The Matadors are listing guard Josh Greene and his 16 points per outing, but are hoping that numerous transfers help make up that production. For starters, Amir Garrett is transferring from St. John's and will be eligible. His production is not great, but he is athletic and the potential is there. Devonte Elliott is a big man transfer from Nevada and will pair him with 6-10 Kevin Johnson, a transfer from Seton Hall.

This is another team that simply is not going to beat Arizona, but with the style of play, there is at least some entertainment value there and the Matadors will be improved as well.

November 19, UC Irvine: You can make an easy argument that Irvine is going to be one of the best opponents Arizona faces next season and certainly one of the best in the out of conference schedule. It should win its conference, is well-coached, and returns numerous players.

Luke Nelson is a 6-3 guard that shoots threes in bulk and made a respectable 37 percent of them last year to lead Irvine with about 12 points per game. He is now in his sophomore season, so the natural jump is to be expected. Forward Will Davis is the leading forward scorer returning, averaging 11 points and a team leading six rebounds per game last season.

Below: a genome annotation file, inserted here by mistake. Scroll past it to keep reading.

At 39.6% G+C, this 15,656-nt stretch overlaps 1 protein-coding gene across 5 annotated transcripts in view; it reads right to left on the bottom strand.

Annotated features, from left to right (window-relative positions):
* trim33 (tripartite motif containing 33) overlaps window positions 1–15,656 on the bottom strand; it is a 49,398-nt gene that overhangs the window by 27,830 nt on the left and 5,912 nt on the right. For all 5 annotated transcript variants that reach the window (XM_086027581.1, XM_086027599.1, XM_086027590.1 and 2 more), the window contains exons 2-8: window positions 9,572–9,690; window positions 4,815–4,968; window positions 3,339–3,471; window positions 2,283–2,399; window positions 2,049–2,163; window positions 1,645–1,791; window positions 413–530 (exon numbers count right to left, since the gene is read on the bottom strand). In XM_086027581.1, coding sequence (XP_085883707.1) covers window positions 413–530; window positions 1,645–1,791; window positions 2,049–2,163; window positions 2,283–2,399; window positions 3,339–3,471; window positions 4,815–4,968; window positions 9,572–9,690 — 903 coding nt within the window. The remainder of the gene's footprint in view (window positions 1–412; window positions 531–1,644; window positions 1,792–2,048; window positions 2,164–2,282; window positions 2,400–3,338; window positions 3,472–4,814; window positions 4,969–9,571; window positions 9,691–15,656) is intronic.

Point guard Alex Young started all 35 games last season and will likely do the same. His job is made easier by having 7-foot-6 post Mamadou Ndiaye coming back as well.

Irvine is an experience team that won't get scared off by playing at McKale. The Wildcats will obviously be the favorites, but this should absolutely be the closest of the first few games and one that could require a late run to pull away if Arizona is not careful.

November 24-26, Maui Invitational: Arizona's opponents are not known yet, but there is some quality here despite Arizona fans thinking the opposite. For starters, BYU returns Tyler Haws and Kyle Collinsworth. The Cougars struggled a bit defensively last season, but when you have a team with shooters, they can get hot at any time and get a surprise win.